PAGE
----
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If you’re planning a summertime trip to the U.S., keep a close eye on the loonie next Wednesday. That’s when the Bank of Canada is widely expected to increase interest rates, a move that generally attracts foreign investment and boosts demand for a currency, pushing that currency’s value higher.
“There’s still room for the Canadian dollar to gain,” said Adam Button, a currency analyst with ForexLive.com. Button expects the loonie to head close to 78 cents after an interest rate hike, and as high as 80 cents over the following month.
Currency traders started gaining confidence that the bank would finally pull the trigger on interest rates after reading bullish remarks in a speech by Bank of Canada senior deputy governor Carolyn Wilkins on June 12, said Button.
“It’s just going to be a question of how the markets interpret what the bank tells us,” said Osborne. “If there is an indication in the statement that another rate increase is going to come through fairly quickly … or if, on the other hand, the bank suggests that they’re in no particular rush to raise interest rates again.”
Karl Schamotta, director of global market strategy at Cambridge Global Payments, believes the Canadian dollar could fall in value on the announcement of an interest rate increase, possibly below the 77-cent mark.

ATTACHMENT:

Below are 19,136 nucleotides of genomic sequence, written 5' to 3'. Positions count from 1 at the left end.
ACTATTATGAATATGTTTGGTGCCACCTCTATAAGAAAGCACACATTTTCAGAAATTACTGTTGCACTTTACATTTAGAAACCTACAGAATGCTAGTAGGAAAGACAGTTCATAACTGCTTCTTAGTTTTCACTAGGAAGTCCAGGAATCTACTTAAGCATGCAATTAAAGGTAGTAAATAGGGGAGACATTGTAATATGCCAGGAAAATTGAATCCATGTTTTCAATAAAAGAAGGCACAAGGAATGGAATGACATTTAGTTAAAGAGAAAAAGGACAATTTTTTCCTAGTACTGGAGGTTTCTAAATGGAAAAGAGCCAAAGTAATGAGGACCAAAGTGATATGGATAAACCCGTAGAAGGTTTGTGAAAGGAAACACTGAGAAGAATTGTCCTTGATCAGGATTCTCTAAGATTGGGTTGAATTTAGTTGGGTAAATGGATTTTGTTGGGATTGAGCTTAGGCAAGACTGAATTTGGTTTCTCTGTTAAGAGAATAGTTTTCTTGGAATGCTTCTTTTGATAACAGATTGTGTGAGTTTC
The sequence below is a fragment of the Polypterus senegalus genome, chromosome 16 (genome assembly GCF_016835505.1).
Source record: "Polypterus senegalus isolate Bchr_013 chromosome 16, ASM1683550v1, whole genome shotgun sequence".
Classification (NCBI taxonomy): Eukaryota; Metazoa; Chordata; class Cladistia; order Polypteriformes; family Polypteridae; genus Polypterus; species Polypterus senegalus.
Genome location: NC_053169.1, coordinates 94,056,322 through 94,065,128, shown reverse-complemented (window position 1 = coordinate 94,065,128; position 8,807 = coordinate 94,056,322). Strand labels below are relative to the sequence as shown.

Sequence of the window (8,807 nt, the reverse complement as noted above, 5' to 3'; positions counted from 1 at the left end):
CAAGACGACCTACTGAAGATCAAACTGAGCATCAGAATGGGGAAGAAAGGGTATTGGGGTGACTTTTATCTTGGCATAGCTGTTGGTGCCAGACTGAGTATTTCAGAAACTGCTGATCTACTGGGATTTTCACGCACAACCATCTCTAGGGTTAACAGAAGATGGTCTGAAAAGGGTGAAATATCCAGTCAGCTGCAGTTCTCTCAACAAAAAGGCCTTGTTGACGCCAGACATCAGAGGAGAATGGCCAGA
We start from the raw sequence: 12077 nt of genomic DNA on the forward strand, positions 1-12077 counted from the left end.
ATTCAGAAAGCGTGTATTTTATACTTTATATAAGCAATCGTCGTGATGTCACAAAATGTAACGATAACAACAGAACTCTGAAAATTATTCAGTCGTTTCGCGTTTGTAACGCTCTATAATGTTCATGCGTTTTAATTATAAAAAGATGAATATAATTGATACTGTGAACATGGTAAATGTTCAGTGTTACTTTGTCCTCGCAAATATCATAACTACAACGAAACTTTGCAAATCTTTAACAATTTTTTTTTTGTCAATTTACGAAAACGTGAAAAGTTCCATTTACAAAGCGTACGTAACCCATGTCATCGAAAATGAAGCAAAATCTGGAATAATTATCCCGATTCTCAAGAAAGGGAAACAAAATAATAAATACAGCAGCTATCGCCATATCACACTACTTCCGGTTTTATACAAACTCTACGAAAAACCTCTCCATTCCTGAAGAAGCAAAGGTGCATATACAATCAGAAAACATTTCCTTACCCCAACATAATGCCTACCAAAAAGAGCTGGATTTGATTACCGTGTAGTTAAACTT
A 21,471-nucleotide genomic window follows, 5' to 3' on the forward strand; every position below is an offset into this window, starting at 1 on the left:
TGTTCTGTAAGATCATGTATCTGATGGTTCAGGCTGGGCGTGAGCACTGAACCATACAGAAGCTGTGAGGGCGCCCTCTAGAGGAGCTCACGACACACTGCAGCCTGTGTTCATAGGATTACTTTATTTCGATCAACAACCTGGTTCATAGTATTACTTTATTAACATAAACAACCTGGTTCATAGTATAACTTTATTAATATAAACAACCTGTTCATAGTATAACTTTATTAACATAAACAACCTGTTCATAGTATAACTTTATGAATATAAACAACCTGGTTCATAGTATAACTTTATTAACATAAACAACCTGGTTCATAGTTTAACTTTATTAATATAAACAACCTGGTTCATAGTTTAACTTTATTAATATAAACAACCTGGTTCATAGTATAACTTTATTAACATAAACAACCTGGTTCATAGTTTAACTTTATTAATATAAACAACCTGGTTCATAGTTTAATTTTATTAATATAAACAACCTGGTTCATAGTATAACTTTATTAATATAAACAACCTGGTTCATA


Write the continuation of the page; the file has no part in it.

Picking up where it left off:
Schamotta also expects the Bank of Canada’s accompanying statement to take a cautious tone, reducing upward pressure on the Canadian dollar by kicking expectations for the next interest rate hike down the road.
“I doubt that the Bank of Canada is just going to hike rates once. I think that what they’re likely to do is take back the two emergency rate cuts in 2015, because they didn’t unveil one rate cut back then, they did two,” said David Rosenberg, chief economist at investment management firm Gluskin Sheff.
Rosenberg believes the central bank will be influenced to increase rates by a recent spate of good economic news.
“I think the bank is clearly of the view that the economy has moved into a sufficiently solid state that it can withstand a rate hike and the firming in the Canadian dollar that we’ve already experienced,” said Rosenberg.
Not everyone is convinced that the Bank of Canada will hike rates out of optimism, though. Schamotta said the central bank could raise interest rates to put the brakes on Canadians’ love of borrowing money.
So rather than an interest rate hike reflecting “the light at the end of the tunnel,” Schamotta said, “it may be the train.”
“One day the correction will come in Canadian housing, and one or two rate hikes brings that day ever closer,” he said.
If Canada’s housing market does begin to unravel as a result of higher interest rates, all bets on the Canadian dollar are off.